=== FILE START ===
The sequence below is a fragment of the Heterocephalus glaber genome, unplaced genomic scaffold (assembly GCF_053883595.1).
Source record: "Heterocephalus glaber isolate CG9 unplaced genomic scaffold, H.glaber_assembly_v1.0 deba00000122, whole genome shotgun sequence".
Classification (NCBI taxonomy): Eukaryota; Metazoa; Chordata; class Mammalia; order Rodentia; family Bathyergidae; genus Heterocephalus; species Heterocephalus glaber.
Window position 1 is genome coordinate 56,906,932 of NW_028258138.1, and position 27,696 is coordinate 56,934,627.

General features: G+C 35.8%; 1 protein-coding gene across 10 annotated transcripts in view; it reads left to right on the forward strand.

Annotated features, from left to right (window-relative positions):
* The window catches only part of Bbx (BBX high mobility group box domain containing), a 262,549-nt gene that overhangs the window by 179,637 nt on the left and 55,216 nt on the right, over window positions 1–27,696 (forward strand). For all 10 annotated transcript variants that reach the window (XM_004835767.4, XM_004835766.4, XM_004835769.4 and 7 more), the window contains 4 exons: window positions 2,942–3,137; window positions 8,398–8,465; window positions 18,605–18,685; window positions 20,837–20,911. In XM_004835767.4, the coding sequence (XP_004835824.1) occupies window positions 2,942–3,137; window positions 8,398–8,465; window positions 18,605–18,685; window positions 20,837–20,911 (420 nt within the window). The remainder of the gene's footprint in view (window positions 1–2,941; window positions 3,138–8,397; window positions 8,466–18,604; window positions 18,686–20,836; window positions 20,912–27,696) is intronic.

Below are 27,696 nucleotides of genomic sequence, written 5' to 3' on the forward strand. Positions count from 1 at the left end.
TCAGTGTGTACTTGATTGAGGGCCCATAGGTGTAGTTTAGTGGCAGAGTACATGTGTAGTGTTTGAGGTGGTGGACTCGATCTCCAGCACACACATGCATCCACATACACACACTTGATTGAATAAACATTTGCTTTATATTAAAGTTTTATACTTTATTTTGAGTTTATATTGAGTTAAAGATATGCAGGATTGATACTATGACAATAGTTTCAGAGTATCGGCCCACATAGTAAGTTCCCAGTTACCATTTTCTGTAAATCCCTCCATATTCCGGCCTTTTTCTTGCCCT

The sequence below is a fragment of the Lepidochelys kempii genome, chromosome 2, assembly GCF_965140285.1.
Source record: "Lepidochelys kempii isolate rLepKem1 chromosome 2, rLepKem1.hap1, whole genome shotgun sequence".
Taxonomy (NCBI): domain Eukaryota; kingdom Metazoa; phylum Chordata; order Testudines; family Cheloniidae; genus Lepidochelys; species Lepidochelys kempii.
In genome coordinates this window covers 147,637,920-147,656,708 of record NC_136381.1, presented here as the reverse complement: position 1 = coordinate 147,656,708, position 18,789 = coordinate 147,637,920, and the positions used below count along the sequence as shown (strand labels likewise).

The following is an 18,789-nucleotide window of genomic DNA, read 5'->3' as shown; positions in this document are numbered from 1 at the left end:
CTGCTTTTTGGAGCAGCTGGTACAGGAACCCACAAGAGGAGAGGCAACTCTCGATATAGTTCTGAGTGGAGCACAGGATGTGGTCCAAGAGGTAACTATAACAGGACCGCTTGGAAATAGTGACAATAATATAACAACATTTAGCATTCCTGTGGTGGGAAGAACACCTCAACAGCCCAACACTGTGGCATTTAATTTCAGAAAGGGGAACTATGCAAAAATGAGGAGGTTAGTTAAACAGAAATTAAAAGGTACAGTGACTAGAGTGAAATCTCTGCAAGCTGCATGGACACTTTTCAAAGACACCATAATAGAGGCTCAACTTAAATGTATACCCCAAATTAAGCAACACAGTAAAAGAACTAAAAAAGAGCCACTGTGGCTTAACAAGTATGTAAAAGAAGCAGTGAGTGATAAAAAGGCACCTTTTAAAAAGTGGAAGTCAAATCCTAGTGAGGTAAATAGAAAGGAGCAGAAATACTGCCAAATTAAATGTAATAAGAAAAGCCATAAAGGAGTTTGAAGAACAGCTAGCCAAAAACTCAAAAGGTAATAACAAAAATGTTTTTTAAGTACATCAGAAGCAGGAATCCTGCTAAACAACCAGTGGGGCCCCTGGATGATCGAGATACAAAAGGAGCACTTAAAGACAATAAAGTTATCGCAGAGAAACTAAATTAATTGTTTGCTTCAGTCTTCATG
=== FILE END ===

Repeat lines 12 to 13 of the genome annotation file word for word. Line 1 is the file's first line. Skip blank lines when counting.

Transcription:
Taxonomy (NCBI): domain Eukaryota; kingdom Metazoa; phylum Chordata; order Testudines; family Cheloniidae; genus Lepidochelys; species Lepidochelys kempii.
In genome coordinates this window covers 147,637,920-147,656,708 of record NC_136381.1, presented here as the reverse complement: position 1 = coordinate 147,656,708, position 18,789 = coordinate 147,637,920, and the positions used below count along the sequence as shown (strand labels likewise).